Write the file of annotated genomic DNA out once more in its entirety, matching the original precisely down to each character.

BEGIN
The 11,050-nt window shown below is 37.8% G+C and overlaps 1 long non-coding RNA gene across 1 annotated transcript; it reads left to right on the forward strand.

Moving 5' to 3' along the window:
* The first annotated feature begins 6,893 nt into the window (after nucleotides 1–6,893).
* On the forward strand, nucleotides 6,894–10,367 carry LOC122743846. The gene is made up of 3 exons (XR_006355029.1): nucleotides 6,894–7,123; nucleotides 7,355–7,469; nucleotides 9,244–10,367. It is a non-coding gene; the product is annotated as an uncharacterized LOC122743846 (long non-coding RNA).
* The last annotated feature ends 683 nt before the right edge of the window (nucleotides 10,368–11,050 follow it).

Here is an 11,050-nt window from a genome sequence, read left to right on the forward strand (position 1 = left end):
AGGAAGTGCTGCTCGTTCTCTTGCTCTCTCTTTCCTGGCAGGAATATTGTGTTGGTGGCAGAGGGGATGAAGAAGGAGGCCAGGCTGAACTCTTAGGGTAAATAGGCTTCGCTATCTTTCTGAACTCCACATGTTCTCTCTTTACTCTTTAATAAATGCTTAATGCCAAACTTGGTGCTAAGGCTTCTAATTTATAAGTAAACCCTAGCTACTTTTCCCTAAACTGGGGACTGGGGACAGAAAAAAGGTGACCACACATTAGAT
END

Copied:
The 11,050-nt window shown below is 37.8% G+C and overlaps 1 long non-coding RNA gene across 1 annotated transcript; it reads left to right on the forward strand.

Moving 5' to 3' along the window:
* The first annotated feature begins 6,893 nt into the window (after nucleotides 1–6,893).
* On the forward strand, nucleotides 6,894–10,367 carry LOC122743846. The gene is made up of 3 exons (XR_006355029.1): nucleotides 6,894–7,123; nucleotides 7,355–7,469; nucleotides 9,244–10,367. It is a non-coding gene; the product is annotated as an uncharacterized LOC122743846 (long non-coding RNA).
* The last annotated feature ends 683 nt before the right edge of the window (nucleotides 10,368–11,050 follow it).

Here is an 11,050-nt window from a genome sequence, read left to right on the forward strand (position 1 = left end):
AGGAAGTGCTGCTCGTTCTCTTGCTCTCTCTTTCCTGGCAGGAATATTGTGTTGGTGGCAGAGGGGATGAAGAAGGAGGCCAGGCTGAACTCTTAGGGTAAATAGGCTTCGCTATCTTTCTGAACTCCACATGTTCTCTCTTTACTCTTTAATAAATGCTTAATGCCAAACTTGGTGCTAAGGCTTCTAATTTATAAGTAAACCCTAGCTACTTTTCCCTAAACTGGGGACTGGGGACAGAAAAAAGGTGACCACACATTAGAT